On Friday the 13th in Paris, as men begged for the lives of the women and as people crawled on the floor in an attempt to hide, many pretending to be dead, the bloodthirsty Islamists shot at them, once again indiscriminately. Close to five years prior to this fateful day, the parishioners in Baghdad had hidden under the pews, protecting their young and pretending to be dead, also in a desperate attempt to save their lives.

After the Baghdad church siege was over, Iraqi officials walked inside Our Lady of Salvation Cathedral to find dozens of men and women, young and old, scattered everywhere, their blood flowing over the sacred floor. At the altar, they found the blown-up bodies of the terrorists who had strapped themselves with explosive vests. Before detonating the bombs, one had shouted, “I will go to heaven and you will go to hell; Allah o Akbar.” Their body parts covered the floor; some were even splattered on the church walls.

The World Has Changed

In Paris, the disciples of the Islamic State repeated many of their predecessors’ actions against the Assyrians. They threw grenades at their hostages and finally, after a three-hour standoff, they detonated their vests, putting an end to their own despicable lives and taking with them 89 innocent people.

In a matter of just two weeks, the Islamic State showed the world that the game had changed. They have taken the terror out of Syria and Iraq and into the heart of the West. By shooting down a Russian airplane and executing their barbaric terror plans in France, they have demonstrated to the world that they will strike at any moment, without any warning.

We in the Western world must stop acting shocked. Did we really think that Sept. 11 was a onetime act and that nothing else would follow? Did we truly believe that the execution of Christians would remain in Iraq and Syria, or on the shores of Libya? Did we not see all of this coming after the Tunisia and Mumbai attacks?

My friends, the world as we have known it is no longer. The narrative has changed drastically. By such acts, the Islamists aim to strike a spear into the heart of Western civilization. They seek to destroy everything we stand for: our values, our traditions and our freedoms.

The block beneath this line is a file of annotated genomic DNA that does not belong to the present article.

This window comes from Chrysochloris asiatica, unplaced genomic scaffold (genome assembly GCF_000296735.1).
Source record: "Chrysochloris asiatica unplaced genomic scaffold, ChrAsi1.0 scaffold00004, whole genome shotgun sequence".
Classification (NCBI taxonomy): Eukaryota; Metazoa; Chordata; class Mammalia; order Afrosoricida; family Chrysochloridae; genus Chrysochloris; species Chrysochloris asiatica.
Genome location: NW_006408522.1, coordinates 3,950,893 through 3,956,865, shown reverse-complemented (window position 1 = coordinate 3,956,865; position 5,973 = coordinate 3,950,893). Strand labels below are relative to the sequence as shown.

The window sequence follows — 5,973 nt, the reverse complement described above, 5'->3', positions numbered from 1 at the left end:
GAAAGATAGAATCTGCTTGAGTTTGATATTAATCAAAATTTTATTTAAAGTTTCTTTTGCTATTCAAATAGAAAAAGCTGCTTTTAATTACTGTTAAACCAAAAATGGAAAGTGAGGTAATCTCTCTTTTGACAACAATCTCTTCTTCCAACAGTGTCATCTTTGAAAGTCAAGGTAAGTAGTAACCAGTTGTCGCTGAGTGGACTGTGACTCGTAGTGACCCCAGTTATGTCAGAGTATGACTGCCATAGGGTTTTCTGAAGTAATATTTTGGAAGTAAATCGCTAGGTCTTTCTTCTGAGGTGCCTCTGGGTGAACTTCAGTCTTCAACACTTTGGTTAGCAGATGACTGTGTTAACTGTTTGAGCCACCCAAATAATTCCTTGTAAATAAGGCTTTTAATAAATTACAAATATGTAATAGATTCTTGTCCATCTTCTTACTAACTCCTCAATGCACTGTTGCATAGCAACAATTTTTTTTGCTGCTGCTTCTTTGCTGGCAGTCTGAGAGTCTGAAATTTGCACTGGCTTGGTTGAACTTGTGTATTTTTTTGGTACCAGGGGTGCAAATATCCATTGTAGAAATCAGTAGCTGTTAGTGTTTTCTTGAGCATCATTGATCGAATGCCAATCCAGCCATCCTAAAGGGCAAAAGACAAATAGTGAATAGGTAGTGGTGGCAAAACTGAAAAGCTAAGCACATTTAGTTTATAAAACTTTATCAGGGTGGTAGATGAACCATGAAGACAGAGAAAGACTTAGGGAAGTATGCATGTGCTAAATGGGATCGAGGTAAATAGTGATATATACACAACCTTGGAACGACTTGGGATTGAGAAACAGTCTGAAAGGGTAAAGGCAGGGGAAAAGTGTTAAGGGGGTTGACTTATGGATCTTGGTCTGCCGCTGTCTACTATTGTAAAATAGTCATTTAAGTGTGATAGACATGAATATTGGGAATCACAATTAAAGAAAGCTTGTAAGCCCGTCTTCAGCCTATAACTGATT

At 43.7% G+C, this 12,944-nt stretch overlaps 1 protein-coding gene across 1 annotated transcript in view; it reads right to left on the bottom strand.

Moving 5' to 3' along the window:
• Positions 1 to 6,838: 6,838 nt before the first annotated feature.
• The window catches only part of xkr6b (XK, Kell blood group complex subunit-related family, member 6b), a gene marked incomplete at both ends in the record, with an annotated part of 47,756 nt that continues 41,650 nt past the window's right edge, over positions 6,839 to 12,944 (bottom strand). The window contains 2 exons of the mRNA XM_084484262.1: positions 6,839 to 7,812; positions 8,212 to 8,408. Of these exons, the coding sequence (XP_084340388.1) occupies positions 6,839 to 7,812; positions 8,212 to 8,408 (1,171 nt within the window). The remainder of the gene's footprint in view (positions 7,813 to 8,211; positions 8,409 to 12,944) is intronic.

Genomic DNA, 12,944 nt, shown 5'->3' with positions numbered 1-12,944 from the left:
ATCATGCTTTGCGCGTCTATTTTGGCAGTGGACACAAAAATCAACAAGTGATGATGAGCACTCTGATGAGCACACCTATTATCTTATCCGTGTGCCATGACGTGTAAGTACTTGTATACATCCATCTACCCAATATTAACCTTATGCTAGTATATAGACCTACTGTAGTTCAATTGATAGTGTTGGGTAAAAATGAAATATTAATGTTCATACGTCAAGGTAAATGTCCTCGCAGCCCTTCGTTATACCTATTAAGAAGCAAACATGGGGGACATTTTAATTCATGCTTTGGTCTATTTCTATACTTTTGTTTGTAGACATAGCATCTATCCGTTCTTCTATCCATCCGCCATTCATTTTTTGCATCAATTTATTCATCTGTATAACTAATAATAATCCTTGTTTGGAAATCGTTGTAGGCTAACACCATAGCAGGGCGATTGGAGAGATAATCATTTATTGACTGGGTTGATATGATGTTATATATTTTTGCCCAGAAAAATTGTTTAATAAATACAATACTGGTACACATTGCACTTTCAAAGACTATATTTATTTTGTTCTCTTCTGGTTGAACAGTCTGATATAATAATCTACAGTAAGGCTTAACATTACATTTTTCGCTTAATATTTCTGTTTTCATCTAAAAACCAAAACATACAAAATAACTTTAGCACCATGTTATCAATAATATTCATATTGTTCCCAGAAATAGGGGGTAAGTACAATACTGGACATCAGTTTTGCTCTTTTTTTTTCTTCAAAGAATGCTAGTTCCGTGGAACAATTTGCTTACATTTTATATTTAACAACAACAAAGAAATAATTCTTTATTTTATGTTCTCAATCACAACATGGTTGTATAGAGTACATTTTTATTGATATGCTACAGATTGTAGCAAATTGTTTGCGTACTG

What We Can Do

As we read thousands of reports repeating the same statistics and the same stories, we must spread the word about what can and should be done to protect ourselves. Young and old, men and women bear the responsibility of defending their God-given freedoms.

But how do we do that?

  1. Return to the Lord and remain fearful of Him and prayerful in Him.
  2. Teach our children the basic value of human life.
  3. Become involved in the election process. The 2016 American presidential election is probably the most important in our lifetime. America’s choice of a leader can change the course of history.
  4. Demand that church leaders become educated about Islamist extremism, understand what motivates the radicalization of the youth, and communicate the truth to their flock without political correctness.
  5. Feel the pain and suffering of the body of Christ. For when one part suffers, the rest of the body must suffer with it and rush to heal itself.

Until that happens, we will continue to see heartbreaking images flash across our TV screens. We will continue to bury the young and old who perished for the sake of Islamic radicalism. We will continue to read terrible news from across the globe, and we will hold our children tighter at night — because we won’t know if we will be given the chance to hold them once more the following night.


Another version of this article appeared at The Philos Project and is published with that site’s permission.